What Is Backwards Troubleshooting?
For those supporting mobile computers, networks and applications in supply chain operations the best way to describe the most common form of troubleshooting is “backwards” troubleshooting. It is a reaction to mobile-user complaints that turns a mole-hill of an issue into a mountain of problems for IT and Operations.
Using the analogy of a car breakdown to mobile latency or disconnects, imagine your car sputters out halfway to work. At the mechanic’s shop, they put your car on the lift and start taking it apart, piece by piece, testing each for functionality. After a few days the mechanic calls to tell you, “I can’t find a problem. I’ll have to drive to work with you every day until it happens again.”
In this case, the mechanic has just done the wireless equivalent of completing wireless site surveys and mobile computer hardware diagnostics, then recommends hooking-up Wireshark and following your mobile users around the factory floor for the next week. It is a backwards approach because the mobile infrastructure, or “parts”, are evaluated individually, without any connection to how each part functioned when the problem actually occurred. This process extends the time to resolution, causes confusion, and introduces more variables into the system.
Go Forward With Problem Capture and Analysis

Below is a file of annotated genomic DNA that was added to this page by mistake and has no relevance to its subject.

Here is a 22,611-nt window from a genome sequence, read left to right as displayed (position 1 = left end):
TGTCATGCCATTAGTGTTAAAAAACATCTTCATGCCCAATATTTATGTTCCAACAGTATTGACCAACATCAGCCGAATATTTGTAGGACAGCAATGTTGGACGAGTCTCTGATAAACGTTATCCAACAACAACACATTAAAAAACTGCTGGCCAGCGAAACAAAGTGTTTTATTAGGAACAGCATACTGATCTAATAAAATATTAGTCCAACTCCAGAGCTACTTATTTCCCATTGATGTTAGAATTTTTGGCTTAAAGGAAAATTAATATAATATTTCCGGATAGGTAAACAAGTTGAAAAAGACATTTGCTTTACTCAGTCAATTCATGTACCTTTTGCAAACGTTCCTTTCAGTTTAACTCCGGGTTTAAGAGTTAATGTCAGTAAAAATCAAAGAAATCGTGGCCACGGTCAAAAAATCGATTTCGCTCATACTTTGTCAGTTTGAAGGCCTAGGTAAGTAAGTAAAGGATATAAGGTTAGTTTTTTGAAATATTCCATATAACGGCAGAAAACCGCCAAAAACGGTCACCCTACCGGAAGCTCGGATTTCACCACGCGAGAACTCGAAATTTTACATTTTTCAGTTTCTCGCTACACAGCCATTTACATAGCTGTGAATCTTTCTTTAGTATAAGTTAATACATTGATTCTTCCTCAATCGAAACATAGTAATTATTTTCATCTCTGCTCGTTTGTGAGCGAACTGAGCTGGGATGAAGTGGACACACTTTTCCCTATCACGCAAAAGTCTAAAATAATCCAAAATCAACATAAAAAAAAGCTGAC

The alternative troubleshooting approach is to first capture the problem in a way that allows for observation of how the critical parts behaved during the breakdown. Thankfully for all of us with a vehicle, the auto industry is already using this type of advanced diagnostics. Mechanics now obtain critical information needed from the on-board computer and then fix the problem efficiently, saving us time and money.
In the mobile and wireless industry, there is the CVA. It is the cornerstone of troubleshooting because it gives the troubleshooter a full description of the problem and a complete picture of how the mobile parts – apps, networks and mobile computers – were functioning at the time of the incident. This data set eliminates guesswork and trial and error, leading to a solution more quickly and with less cost.
How to Spot Backwards Troubleshooting
Beware of proposals that offer solutions without relevant data to support why a particular solution would solve the problem; this is a good indication that the troubleshooting process was either backwards, ad-hoc or trial and error. If there is not a direct link between the mobile-user complaint and the root cause proposed, be suspicious that you might be looking at a red herring.
Protect your budget and time and request an explanation of the data and process that led to conclusions and recommendations. If the explanation requires a lot of assumptions and long-winded theories based on limited data points, consider Occam’s Razor and the KISS (Keep It Simple Stupid) principle.
And most of all, remember that when troubleshooting is done well and with the right tools, it doesn’t require a lot of effort or time at all.